In this example, I used the app Abilipad to do some writing with the same student. I thought that I had created 3 pages to be written on over 3 days but she had other ideas! She went back and forth between the three pictures and would write on all of them. After I printed out the pictures, I highlighted the words that she independently typed.

Here is a one page handout to explain Writing Without Standards:

All of my students are able to use a traditional pencil to write so I do not have to use alternative pencils.  If your student/child is unable to print traditionally, use an alternative pencil. It could be a keyboard, eye gaze chart, alphabet flip chart, etc.

If you would like more information about Writing Without Standards you can access these resources.

Wednesday, June 11, 2014

Worksheet Wednesday --- Writing Numbers

I encountered a perplexing dilemma in my class. I had a student who was able to do all of these things:
-receptively identify numbers up to 75 (for example, find 23 with a calendar)
-expressively identify numbers up to 75 (for example, what number is this?)
-count out from a larger set of 30 (for example, give me 15 bears)
-count items up to 50 (for example, how many cars are there?)

We have been working extensively on learning to add with this student.  He progressed to being able to able to add a two digit number to a single digit number (14+8=), however he would find the answer of 22 and then just look at an adult that was close by and repeat 22 over and over again. He knew the correct answer but had no idea how to print the numbers 20 onwards.

To tackle this perplexing dilemma, I created a set of worksheets where the student has to do 2 tasks but I am sure there are other ways of using these materials.

Task 1 - sequence numbers 0-30 on blank charts, there are a variety of column widths (3, 4, 5, and 6).  I have this task laminated and he arranged the number tiles to complete the series.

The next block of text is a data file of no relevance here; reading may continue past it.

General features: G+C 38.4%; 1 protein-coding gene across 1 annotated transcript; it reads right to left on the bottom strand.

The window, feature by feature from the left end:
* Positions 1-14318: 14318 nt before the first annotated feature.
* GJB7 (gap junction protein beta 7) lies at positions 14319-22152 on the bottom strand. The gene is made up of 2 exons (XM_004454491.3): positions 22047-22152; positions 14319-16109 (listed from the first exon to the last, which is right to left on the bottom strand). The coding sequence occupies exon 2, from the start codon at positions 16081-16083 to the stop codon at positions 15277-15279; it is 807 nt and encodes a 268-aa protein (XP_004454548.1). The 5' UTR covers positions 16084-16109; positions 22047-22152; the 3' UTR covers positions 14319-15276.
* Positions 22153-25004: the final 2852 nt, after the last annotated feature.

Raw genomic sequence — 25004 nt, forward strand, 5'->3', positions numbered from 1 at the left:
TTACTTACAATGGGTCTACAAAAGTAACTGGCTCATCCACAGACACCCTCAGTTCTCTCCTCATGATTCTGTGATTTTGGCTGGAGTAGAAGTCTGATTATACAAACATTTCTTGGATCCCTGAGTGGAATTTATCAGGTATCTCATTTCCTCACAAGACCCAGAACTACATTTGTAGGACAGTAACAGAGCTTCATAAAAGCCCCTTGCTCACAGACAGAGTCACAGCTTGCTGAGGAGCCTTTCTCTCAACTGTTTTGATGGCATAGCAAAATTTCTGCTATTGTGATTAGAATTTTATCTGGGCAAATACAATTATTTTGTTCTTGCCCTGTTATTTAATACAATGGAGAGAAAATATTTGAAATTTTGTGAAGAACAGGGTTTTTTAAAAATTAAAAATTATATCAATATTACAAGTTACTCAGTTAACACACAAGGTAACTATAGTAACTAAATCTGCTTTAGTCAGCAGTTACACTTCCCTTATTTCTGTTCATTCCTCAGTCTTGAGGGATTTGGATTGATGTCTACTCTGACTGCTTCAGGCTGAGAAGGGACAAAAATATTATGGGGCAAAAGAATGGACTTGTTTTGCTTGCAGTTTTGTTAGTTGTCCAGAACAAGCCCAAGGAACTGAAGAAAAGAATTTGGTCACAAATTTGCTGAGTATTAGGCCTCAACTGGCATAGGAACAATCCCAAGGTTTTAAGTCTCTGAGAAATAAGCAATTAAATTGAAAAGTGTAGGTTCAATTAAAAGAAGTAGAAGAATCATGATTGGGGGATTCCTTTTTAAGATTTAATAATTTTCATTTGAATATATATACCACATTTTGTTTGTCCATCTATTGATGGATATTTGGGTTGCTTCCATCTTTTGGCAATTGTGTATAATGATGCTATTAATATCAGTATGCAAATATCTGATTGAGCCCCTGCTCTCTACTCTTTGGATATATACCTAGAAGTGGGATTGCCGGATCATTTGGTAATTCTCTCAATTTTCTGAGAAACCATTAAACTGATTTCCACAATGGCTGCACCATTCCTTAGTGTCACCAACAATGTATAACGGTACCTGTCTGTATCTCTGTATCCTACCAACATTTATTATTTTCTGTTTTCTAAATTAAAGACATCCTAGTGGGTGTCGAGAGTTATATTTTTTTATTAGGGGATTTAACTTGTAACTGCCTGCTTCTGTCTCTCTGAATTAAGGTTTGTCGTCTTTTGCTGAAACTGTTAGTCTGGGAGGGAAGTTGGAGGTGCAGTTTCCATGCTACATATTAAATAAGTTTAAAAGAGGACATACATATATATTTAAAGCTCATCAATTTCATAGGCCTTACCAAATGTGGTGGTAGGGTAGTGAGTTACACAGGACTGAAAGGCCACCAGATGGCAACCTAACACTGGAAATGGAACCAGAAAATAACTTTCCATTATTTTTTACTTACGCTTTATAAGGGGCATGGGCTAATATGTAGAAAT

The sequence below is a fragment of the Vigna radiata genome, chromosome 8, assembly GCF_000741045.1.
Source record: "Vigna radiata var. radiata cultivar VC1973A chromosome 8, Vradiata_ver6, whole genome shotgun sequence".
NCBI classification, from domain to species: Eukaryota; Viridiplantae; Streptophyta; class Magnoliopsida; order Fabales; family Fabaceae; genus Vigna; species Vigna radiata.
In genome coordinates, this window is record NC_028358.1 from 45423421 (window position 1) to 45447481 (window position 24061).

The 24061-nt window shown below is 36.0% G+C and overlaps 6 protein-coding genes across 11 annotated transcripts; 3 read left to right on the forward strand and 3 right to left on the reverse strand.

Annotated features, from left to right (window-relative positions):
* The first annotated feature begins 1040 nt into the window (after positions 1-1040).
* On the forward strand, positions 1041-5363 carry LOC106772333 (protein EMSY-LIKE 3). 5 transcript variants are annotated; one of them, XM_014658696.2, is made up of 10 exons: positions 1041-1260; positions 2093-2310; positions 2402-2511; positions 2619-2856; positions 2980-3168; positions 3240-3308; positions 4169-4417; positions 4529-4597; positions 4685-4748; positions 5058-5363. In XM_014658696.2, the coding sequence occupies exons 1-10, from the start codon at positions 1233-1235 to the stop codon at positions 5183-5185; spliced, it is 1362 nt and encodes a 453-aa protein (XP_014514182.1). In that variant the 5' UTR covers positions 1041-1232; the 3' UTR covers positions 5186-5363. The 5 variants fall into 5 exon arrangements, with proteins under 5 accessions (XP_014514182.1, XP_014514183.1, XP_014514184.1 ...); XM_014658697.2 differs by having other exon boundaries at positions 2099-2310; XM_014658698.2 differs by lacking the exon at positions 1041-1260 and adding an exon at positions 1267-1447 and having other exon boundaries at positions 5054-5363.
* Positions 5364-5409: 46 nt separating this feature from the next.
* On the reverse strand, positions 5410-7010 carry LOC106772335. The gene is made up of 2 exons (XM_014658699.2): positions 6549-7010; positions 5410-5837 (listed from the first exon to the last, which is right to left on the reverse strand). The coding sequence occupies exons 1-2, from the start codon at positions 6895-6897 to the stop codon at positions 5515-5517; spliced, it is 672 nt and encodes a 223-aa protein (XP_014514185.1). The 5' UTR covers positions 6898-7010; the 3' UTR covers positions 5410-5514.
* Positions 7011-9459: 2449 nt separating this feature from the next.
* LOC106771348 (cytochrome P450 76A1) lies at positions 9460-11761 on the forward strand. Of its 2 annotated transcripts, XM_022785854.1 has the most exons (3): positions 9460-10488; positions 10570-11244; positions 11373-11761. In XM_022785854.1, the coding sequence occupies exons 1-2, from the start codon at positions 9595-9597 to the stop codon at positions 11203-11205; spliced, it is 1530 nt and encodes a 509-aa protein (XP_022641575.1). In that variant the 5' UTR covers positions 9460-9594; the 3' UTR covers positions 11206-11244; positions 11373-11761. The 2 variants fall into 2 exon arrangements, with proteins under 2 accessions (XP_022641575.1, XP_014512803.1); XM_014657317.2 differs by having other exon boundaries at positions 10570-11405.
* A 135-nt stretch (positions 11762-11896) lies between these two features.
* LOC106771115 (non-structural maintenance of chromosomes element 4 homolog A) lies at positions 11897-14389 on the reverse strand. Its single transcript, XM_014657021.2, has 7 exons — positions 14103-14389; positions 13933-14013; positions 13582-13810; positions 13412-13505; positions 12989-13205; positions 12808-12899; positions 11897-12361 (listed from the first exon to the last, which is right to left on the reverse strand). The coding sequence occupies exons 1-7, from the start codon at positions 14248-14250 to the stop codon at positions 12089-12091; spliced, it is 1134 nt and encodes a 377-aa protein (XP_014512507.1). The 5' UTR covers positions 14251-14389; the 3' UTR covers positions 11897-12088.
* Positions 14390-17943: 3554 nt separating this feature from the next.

Task 2 - there are various grids that have missing numbers and the students in expected to print in the missing numbers.

Click here for the data sheet that I use in my classroom, it is not very fancy but it works for what I need it for.

If you would like to try this 10 page pack out for free you can go to:

I am linking up with Worksheet Wednesday through The Teaching Tribune.

Thursday, May 29, 2014

Touch Math Cards

This school year I have been using Touch Math extensively in my classroom with a lot of success. So I thought I would share how we have made our own materials.

I had each of my students in my class make their own flashcards to use to learn the Touch Math system of touching dots.  You will need:
  • Colour Coding Labels - small circle stickers
  • White Reinforcements - before starting the activity I coloured them with various Sharpies to have them stand out on the white paper
  • Flashcards for #1-9 - you can see a set here (you need a free membership to access)

I gave each student a set of flashcards that I had pre-cut for them.  Then each student had the chance to choose which colours they wanted to use, my only rule was it could not be the same for the dots and the reinforcements.  Luckily it all worked out and everyone received the colours they wanted.
I then showed my set of cards and I had the students copy me in placing the dots and rings for each number.  I laminated them and we have been using them all year.

 One student came into my class just starting to add using Touch Math.  This week he has been using Touch Math strategies to add 3 digit numbers with and without regrouping and to subtract two digit numbers with and without regrouping.  
Two students came into my class never having used Touch Math and through the Touch Math App, by creating our own Touch Math Flashcards and using flashcards without the dots.  Both of these students are now adding numbers up to 18.